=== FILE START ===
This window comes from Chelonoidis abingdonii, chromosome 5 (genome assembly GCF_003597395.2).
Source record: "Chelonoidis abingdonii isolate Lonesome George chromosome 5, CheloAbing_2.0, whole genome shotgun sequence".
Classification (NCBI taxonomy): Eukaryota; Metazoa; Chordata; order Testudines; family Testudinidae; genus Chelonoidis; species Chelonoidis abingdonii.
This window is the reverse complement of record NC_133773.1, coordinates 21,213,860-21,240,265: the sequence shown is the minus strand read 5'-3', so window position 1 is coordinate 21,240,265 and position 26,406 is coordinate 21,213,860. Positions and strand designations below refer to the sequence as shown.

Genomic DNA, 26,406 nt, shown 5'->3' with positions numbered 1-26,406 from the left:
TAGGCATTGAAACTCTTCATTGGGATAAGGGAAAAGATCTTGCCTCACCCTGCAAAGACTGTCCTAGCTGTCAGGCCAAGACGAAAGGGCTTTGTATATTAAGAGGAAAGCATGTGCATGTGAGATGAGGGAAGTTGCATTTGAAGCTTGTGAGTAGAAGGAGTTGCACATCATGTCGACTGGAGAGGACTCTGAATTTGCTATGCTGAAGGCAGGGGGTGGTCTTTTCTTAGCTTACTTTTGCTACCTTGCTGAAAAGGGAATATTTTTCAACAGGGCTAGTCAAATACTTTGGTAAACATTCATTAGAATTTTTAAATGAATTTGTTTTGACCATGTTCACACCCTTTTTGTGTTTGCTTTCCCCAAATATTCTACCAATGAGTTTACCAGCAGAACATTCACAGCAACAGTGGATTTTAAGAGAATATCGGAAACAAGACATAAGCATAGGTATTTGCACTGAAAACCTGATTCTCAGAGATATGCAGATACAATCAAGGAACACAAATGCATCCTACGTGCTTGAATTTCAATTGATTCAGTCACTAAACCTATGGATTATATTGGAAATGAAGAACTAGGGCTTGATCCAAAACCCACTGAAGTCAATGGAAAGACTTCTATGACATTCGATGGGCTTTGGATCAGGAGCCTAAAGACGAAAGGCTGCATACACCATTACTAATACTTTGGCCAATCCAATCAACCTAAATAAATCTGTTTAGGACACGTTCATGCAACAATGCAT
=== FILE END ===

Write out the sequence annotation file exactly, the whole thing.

This window comes from Chelonoidis abingdonii, chromosome 5 (genome assembly GCF_003597395.2).
Source record: "Chelonoidis abingdonii isolate Lonesome George chromosome 5, CheloAbing_2.0, whole genome shotgun sequence".
Classification (NCBI taxonomy): Eukaryota; Metazoa; Chordata; order Testudines; family Testudinidae; genus Chelonoidis; species Chelonoidis abingdonii.
This window is the reverse complement of record NC_133773.1, coordinates 21,213,860-21,240,265: the sequence shown is the minus strand read 5'-3', so window position 1 is coordinate 21,240,265 and position 26,406 is coordinate 21,213,860. Positions and strand designations below refer to the sequence as shown.

Genomic DNA, 26,406 nt, shown 5'->3' with positions numbered 1-26,406 from the left:
TAGGCATTGAAACTCTTCATTGGGATAAGGGAAAAGATCTTGCCTCACCCTGCAAAGACTGTCCTAGCTGTCAGGCCAAGACGAAAGGGCTTTGTATATTAAGAGGAAAGCATGTGCATGTGAGATGAGGGAAGTTGCATTTGAAGCTTGTGAGTAGAAGGAGTTGCACATCATGTCGACTGGAGAGGACTCTGAATTTGCTATGCTGAAGGCAGGGGGTGGTCTTTTCTTAGCTTACTTTTGCTACCTTGCTGAAAAGGGAATATTTTTCAACAGGGCTAGTCAAATACTTTGGTAAACATTCATTAGAATTTTTAAATGAATTTGTTTTGACCATGTTCACACCCTTTTTGTGTTTGCTTTCCCCAAATATTCTACCAATGAGTTTACCAGCAGAACATTCACAGCAACAGTGGATTTTAAGAGAATATCGGAAACAAGACATAAGCATAGGTATTTGCACTGAAAACCTGATTCTCAGAGATATGCAGATACAATCAAGGAACACAAATGCATCCTACGTGCTTGAATTTCAATTGATTCAGTCACTAAACCTATGGATTATATTGGAAATGAAGAACTAGGGCTTGATCCAAAACCCACTGAAGTCAATGGAAAGACTTCTATGACATTCGATGGGCTTTGGATCAGGAGCCTAAAGACGAAAGGCTGCATACACCATTACTAATACTTTGGCCAATCCAATCAACCTAAATAAATCTGTTTAGGACACGTTCATGCAACAATGCAT